A Zodiac landing was made at the excellent pier as scheduled at Gigha for a walk to the Achamore Gardens. It was the first visit for some of the expedition staff to Scotland for 2 years as they landed at Gigha and a positive moment for us all. The COVID retrictions were eased in England that day but the situation in Scotland was still tighter. The gardens were an interesting contrast to Tresco with fuschias in full bloom, the hedges were well stocked too, particularly escalonias and foxgloves. We were not the only visitors and there were yachts parked by the quay with good looking fish restaurants nearby. The community bought the island some years back and it seems to work. The whisky distilleries were closed so a planned visit to Craigmills was aborted. We did pass up the tight passage between Jura and Islay with close up views of the country houses at Jura and Port Askaig. The substitute for Craigmills was a Zodiac cruise up Loch Tarbert which almost cuts Jura in two, this was a first for Noble Caledonia and gave opportunities to land on one of the raised beaches as well as to see seal, gannet and tern activity.

 

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Staffa/Iona and Lunga – 20 July

 Yet another nice day – the weather was very good throughout actually. Hannah Lawson (Expedition Leader) challenged us with an early rise and a Zodiac-trip to Staffa, some set foot but we chose to Zodiac into Fingals Cave. Another spectacular moment. Then it was back to the ship for breakfast taken either upstairs on deck or in the dining room as applied for nearly all main meals.

 After breakfast to Lunga in the Treshnish Isles for more Zodiacing and a landing if desired before returning to Iona where we landed by Zodiac. Although the cathedral was closed we were able to walk around and enjoy the atmosphere with many others in an informal and relaxed atmosphere. The shops were open.

 

St Kilda – 21 July

 An early Zodiac landing at the refurbished quay, now supplemented by a new land on causeway to enable the new much more sympathetically designed army/weather buildings currently being built to be supplied with materials. The remains of the settlement are being carefully conserved and we met 2 people involved in the process. The permanent residents now outnumber those evacuated in 1930!

A white owl sighted on arrival. Soay sheep around having shed their winter coats.

A return to lunch on board and then a comprehensive Zodiac trip around the main islands, travelling into caves and surrounded by seals, gannets (in particular) and other seabirds. Then round Boreray and the stacks twice. Superb views and photo opportunities with very calm weather. The order of visits was sensibly swapped with Loch Skavig to get this fabulous day at St Kilda.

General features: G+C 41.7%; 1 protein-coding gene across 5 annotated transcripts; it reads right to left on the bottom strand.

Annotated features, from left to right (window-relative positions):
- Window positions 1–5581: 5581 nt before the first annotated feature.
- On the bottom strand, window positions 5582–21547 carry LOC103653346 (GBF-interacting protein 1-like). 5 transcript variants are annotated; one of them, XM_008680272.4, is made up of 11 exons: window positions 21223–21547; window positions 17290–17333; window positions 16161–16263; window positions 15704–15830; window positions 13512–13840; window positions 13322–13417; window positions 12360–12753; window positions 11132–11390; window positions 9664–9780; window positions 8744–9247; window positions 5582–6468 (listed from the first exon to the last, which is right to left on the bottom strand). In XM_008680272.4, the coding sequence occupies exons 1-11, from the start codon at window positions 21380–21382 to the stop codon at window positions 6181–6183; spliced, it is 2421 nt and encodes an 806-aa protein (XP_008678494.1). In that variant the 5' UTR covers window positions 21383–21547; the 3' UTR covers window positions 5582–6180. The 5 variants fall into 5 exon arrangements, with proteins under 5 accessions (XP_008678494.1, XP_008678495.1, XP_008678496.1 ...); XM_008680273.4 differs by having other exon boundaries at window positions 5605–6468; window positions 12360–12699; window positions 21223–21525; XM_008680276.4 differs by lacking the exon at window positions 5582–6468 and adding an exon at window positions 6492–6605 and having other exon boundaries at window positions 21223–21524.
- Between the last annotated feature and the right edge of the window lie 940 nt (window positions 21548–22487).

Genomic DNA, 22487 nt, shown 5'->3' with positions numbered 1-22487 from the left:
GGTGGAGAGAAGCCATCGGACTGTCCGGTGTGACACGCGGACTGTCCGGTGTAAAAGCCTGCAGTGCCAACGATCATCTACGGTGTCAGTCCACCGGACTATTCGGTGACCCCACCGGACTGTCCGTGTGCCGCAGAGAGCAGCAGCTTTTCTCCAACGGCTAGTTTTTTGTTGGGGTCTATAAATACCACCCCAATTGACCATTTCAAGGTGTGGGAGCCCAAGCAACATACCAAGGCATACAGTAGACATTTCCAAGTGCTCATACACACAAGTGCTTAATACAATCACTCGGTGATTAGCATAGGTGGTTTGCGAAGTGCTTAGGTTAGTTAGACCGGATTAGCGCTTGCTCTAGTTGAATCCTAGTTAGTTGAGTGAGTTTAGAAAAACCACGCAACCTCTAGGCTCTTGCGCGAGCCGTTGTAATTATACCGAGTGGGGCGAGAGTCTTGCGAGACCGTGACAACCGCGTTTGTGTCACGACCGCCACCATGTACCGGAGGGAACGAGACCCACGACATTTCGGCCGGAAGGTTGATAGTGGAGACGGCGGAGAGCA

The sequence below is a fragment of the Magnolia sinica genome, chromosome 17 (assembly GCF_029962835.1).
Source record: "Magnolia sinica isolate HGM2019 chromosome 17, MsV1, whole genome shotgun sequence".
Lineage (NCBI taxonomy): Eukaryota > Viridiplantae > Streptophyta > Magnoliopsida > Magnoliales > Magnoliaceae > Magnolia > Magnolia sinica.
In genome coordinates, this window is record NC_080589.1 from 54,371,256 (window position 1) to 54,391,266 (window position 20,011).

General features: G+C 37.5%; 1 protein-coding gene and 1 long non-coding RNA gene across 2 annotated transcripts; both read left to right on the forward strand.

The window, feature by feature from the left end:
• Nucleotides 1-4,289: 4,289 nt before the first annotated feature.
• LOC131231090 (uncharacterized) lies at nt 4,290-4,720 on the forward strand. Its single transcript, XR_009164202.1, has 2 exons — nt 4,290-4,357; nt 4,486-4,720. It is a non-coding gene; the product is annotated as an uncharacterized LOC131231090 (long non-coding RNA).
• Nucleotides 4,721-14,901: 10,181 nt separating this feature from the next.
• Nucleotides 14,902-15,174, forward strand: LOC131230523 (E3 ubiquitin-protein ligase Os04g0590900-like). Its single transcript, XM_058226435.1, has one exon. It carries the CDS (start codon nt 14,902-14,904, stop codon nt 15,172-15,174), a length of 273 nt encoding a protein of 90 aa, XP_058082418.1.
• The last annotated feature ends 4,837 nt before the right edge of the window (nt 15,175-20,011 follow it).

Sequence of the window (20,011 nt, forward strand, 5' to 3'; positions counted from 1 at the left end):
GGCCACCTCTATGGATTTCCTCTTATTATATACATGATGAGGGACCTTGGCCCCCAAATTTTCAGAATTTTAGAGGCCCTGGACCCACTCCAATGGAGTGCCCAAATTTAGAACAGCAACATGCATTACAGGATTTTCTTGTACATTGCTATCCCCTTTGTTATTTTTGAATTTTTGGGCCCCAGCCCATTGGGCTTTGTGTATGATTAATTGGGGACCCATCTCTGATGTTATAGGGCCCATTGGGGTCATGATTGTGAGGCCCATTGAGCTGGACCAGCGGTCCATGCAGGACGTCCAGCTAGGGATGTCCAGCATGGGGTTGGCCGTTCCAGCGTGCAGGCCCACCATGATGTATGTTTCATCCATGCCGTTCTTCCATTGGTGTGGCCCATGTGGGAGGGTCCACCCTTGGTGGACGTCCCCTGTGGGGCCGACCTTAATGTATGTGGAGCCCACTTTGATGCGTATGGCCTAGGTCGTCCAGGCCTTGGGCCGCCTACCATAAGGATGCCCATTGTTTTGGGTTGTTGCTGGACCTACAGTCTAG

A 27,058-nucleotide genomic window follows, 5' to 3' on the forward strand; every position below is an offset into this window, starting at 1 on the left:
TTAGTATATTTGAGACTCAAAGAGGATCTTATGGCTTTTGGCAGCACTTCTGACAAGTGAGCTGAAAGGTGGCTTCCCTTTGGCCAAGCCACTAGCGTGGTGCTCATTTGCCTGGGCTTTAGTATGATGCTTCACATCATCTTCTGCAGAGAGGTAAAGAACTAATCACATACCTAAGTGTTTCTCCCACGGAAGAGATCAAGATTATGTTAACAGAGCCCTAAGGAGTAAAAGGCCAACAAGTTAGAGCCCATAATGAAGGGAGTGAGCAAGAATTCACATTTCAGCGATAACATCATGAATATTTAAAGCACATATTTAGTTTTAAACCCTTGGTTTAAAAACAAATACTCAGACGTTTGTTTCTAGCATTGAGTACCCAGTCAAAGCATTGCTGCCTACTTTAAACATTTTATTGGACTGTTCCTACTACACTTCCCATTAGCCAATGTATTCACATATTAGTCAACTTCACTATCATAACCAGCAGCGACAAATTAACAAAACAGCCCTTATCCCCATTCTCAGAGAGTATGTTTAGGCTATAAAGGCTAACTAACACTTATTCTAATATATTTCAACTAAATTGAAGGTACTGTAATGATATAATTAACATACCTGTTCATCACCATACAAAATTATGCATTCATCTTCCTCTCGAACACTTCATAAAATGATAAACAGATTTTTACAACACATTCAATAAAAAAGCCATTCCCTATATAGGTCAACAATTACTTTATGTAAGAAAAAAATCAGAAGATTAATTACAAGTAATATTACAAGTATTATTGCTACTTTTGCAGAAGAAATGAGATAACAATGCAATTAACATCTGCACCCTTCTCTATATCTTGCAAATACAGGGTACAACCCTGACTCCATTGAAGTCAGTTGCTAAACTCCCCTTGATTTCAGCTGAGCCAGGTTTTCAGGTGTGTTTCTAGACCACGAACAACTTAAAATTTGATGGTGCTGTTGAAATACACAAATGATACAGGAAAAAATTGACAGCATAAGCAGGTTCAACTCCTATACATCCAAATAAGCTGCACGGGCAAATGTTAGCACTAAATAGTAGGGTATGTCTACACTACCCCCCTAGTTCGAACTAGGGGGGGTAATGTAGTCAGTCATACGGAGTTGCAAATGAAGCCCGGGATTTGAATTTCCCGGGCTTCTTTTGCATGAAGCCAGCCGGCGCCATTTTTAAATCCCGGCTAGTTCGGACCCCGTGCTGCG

Loch Skavig and Canna – 22 July

Loch Skavig is a well protected inlet on the south coast of Skye where we woke up to yet another fine day. We clambered ashore up a ladder from the Zodiacs for a scramble over the rocks to reach Loch Curuisik an inland freshwater loch where a group were wild swimming.

Back to the ship for lunch and then over to Canna, an island with about 20 inhabitants but many summer visitors. Again in by Zodiac to be met by the Harbourmaster. The island is run by the Scottish National Trust and has been connected to its neighbour island Sanday by a permanent bridge even if the roads are no more than metalled tracks. We saw 2 of the three churches, one has a round tower.

 A very pleasant highlight was Canna House currently under restoration but with well tended gardens which are a credit to the Trust and their employees open. Again there were shops open – often with items for sale on trust.

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Stornoway and Harris and the Shiant Isles – 23 July

 We were the first cruise ship into Stornoway (where we docked at the quay) since the pandemic began but were not free to walk around the town centre. Ironically demand is such on the Caledonian McBrayne ships, albeit with capacity reduced due to social distancing, that they have chartered a freight ship to supplement the ferries!

 We were, however, allowed to take the standard coach circuit to see the Callanish stones, the Broch and the Carloway Village. The facilities and shops were open at Callanish and Carloway and we were by no means the only coaches around. Our coaches were loaded on socially distanced principles.

We left during lunch for a comprehensive Zodiac exploration of the Shiant Islands which involved caves, seals and a wide selection of seabirds. A great bonus!! As usual the rocks were often hexagonal. The bird life was agitated by the presence of eagles – what a sight over the cliffs.

 Late in the evening we passed W Sutherland with its distinctive volcanic ancient rock scenery and headed North from Cape Wrath towards Shetland.

 

Lerwick and South Shetland – 24 July

 We made good progress overnight with a following wind and were able to pause at Mousa to observe the best preserved Broch.

 Sister ship Island Sky had beaten us to Lerwick so we were the second cruise ship to call this year. Our tour from Lerwick was south to Sumburgh and to the myriad of remains at Jarlshof which include a broch and the remains of a house occupied by the Stuarts. Christine our excellent guide also showed us the seals on Vanlop beach and described her life in Shetland – 61 degrees north and nearer Bergan than Edinburgh. A well led tour.

 

Fair Isle – 25 July

 We joined the walk led by employees of the Bird Observatory. Unfortunately my wife tripped and cut her hand as she landed. The expedition staff were quick to dress the wound, call up a car to take us back to the landing stage where we were Zodiaced at speed to the ship where the ships Doctor stitched up the wound efficiently. Obviously not what we had chosen but showed the team in a good light. We missed the afternoon Zodiac cruise but enjoyed the final briefing.

 

Aberdeen – 26 July

 Into the harbour on time and by coach to the station or airport after breakfast. Station being remodelled and a complicated access from the coach to train.

 

Overall

 Well worth doing and made by the staff. The weather helped immensely. Let us hope that the rollout continues.